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Bowling Alone

"Bowling Alone" by Robert D. Putnam is a dense and sobering look at the state of social capital in America. The book is meticulously researched, the last 100 pages are devoted to discussing the sources of the books' data and the copious cited material. The picture painted is one of a nation under change, but it is presented in straightforward manner allowing the reader the chance to draw conclusions about what it means for America. It isn't until the last 50 pages that the author switches to a more call to arms prose.

Some of the trends mentioned and thoughts in the book that stood out to me:

  • "Today's under-thirties pay less attention to the news and know less about current events than their elders do today or than people their age did two or three decades ago." [36]
  • "... activities that brought citizens together, those activities that most clearly embody social capital-that have declined most rapidly." [45]
  • After Greenpeace stopped direct mail solicitations, on account of environmental impact, they lost almost 85 percent of their membership. [53]
  • "Americans who identify themselves as having 'no religion' has risen steadily and sharply from 2 percent in 1967 to 11 percent by the 1990s." [70]
  • "The ratio of families who customarily dine together to those who customarily dine apart has dropped from more than three to one to 1977-78 to half that in 1998-99." [100]
  • Trend is that more people observe and less do. "Between 1986 and 1998 ... while club meeting attendance was down by a third, pop/rock concert attendance was up by a third." [114]
  • "In other words, social capital may turn out to be a prerequisite for, rather than a consequence of, effective computer-mediated communication." [177]
  • "Education, in short, is an extremely powerful predicator of civic engagement." [186]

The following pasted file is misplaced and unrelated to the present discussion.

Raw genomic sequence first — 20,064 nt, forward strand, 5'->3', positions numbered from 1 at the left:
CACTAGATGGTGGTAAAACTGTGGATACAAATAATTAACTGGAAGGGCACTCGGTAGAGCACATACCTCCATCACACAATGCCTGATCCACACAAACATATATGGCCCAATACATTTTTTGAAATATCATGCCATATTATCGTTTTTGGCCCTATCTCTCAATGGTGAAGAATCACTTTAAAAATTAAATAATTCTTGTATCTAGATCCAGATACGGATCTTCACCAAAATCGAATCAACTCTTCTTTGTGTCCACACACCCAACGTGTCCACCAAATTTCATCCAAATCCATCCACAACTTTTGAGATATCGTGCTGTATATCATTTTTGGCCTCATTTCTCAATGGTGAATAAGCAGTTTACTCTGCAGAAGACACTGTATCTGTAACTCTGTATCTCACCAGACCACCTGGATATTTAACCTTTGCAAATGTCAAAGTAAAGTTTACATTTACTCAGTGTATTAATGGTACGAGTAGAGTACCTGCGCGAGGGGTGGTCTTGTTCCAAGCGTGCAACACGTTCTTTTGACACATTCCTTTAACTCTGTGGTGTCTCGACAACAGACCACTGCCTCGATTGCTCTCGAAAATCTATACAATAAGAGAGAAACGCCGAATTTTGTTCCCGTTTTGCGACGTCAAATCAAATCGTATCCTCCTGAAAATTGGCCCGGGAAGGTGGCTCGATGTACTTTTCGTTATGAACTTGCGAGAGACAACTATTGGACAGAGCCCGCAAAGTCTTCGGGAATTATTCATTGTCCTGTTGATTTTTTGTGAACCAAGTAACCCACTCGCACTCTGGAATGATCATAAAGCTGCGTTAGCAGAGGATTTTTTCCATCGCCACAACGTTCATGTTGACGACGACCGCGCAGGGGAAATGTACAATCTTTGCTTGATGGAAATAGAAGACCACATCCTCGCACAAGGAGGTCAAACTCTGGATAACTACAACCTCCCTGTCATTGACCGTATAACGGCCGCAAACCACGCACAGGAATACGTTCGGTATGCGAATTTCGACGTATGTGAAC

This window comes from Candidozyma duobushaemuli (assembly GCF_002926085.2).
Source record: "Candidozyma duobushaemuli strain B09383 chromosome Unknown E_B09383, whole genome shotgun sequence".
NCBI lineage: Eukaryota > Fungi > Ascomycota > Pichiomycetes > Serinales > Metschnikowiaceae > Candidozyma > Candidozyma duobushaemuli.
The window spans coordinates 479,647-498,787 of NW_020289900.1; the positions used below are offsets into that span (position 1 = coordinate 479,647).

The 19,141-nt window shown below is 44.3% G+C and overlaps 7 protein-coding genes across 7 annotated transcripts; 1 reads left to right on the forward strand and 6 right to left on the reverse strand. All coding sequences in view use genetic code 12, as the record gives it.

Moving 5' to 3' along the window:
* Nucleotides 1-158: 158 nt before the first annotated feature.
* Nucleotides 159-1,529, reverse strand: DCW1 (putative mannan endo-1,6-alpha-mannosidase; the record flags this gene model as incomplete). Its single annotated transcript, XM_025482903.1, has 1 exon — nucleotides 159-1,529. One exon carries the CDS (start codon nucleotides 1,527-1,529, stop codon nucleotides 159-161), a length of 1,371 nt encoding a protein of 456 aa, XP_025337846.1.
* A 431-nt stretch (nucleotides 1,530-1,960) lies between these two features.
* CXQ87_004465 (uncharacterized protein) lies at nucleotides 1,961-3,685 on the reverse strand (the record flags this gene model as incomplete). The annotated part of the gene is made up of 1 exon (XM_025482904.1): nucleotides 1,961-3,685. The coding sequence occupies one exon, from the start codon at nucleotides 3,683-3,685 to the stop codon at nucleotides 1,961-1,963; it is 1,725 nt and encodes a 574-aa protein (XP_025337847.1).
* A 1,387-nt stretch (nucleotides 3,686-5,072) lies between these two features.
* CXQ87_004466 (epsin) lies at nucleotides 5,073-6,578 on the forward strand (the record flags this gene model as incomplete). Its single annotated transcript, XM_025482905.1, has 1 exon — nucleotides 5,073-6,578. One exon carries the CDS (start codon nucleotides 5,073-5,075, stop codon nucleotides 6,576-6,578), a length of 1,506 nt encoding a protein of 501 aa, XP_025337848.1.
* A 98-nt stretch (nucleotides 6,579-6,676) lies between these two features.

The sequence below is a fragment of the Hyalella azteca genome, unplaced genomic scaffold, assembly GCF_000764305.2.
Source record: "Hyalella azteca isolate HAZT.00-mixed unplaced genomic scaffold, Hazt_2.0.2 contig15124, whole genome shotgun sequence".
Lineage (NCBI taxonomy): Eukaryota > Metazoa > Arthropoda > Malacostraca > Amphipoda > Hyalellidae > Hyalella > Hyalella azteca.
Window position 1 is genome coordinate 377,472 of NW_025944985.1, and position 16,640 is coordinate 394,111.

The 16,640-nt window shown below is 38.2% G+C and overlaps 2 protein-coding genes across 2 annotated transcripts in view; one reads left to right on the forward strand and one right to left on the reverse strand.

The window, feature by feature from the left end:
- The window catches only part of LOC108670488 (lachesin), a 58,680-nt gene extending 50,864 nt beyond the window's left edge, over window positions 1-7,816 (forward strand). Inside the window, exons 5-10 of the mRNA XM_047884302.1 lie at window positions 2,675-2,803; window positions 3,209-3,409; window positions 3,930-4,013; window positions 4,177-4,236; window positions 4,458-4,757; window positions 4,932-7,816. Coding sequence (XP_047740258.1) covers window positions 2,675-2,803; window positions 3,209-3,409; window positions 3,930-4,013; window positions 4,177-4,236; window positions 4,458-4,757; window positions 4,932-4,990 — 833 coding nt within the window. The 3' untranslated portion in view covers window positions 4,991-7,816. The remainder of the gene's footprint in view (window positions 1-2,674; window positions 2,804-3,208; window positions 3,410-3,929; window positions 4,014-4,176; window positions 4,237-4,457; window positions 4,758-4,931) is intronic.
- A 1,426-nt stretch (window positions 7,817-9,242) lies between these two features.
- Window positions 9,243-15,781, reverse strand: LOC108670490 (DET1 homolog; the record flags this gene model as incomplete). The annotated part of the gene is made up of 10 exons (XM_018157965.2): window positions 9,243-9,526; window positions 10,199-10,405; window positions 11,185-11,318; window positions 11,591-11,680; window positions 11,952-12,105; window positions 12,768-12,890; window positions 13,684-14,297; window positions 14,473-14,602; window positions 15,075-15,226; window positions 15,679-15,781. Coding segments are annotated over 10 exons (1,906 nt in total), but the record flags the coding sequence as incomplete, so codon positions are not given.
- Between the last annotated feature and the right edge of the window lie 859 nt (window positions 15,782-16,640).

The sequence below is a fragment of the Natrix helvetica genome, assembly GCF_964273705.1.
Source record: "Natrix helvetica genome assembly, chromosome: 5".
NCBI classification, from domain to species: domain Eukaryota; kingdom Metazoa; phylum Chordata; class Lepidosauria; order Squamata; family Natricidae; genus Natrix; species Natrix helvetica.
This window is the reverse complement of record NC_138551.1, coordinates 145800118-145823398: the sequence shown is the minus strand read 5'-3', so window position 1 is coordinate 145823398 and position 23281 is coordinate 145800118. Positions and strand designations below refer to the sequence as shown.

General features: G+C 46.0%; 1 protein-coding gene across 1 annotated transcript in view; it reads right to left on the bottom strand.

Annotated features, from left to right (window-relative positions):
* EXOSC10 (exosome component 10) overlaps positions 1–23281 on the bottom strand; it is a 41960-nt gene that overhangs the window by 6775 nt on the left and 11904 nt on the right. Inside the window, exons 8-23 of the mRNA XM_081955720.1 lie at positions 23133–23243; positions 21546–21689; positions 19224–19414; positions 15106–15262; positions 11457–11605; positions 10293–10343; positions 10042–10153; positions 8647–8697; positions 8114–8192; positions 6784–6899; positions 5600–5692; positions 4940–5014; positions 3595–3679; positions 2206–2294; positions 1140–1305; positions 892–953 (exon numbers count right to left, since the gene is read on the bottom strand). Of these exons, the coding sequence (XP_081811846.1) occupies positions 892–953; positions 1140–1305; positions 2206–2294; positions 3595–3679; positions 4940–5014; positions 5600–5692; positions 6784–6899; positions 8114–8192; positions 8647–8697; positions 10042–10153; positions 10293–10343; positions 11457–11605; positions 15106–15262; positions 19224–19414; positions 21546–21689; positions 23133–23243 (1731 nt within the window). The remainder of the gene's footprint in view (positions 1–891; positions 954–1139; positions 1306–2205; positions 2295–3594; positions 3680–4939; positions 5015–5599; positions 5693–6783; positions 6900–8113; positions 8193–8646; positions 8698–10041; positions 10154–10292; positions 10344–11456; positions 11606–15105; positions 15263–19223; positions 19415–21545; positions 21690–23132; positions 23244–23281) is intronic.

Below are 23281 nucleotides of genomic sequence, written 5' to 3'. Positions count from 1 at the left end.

• "... it is not low income pr se, but the financial worry that it engenders, that inhibits social engagement." [193]
  • "American adults average seventy-two minutes every day behind the wheel, ..." [212]
  • "The fraction of us who travel to work in a private vehicle rose from 61 percent in 1960 to 91 percent in 1995, ..." [212]
  • "... TV dependence is as disruptive to one's constitution as financial anxiety and class deprivation." [241]
  • "Both marriage and parenthood became choices, not obligations." [258]
  • "The younger you are, the worse things have gotten over the last decades of the twentieth century in terms of headaches, indigestion, sleeplessness, as well as general satisfaction with life and even likelihood of taking your own life." [263]
  • "... getting married is the 'happiness equivalent' of quadrupling your annual income." [333]
  • "Citizenship is not a spectator sport." [341]
  • "Anonymity is fundamentally anathema to deliberation." [342]

The trends outlined in the book are the natural ebb and web of a nation undergoing change. As the author examines, some of this is generational. There were events that galvanised this nation in the past and that was one cause for change. As quoted above, citizenship is not a spectator sport which maybe why the nations' political state is where it is today. In that regard the falling social capital is harming us greatly.

If you at all interested in community and social capital in America, this is the book to read.

Tags: books life


Hi, Daniel. I've been reading your blog off and on for several months. I'm skeptical of Putnam's factual conclusion; I think he ignores quite a bit of social communication in order to get to it. However (grin) I offer great thanks to you for mentioning those points. Some are troubling even shocking but they are not all bad. For example number 258 and certainly number 70 I think are a good thing. (is each a good thing?) One thing I would argue is very important, that we must all do, and if we don't do it change the way we think about it is this: it is SO important to read a daily newspaper, in paper form. And to correspond with the reporters who are writing it. I don't mean necessarily full scale letters to the editor, but even just short notes. The benefits are two. First, you save a huge amount of time with paper copy, the information content per square unit area is greater than the computer screen, and there's more to glance at a time. Without fail the people I know who read the paper copy of the newspaper are far better informed than those who read only the web edition. The second benefit is in the strength of your community through good government. Communities need media watchdogs to keep an eye on government. I think they're part of the social capital web. I'll stop, but I wouldn't be too surprised to hear you read a newspaper. Thanks very much for introducing to me the term "social capital" Cheers!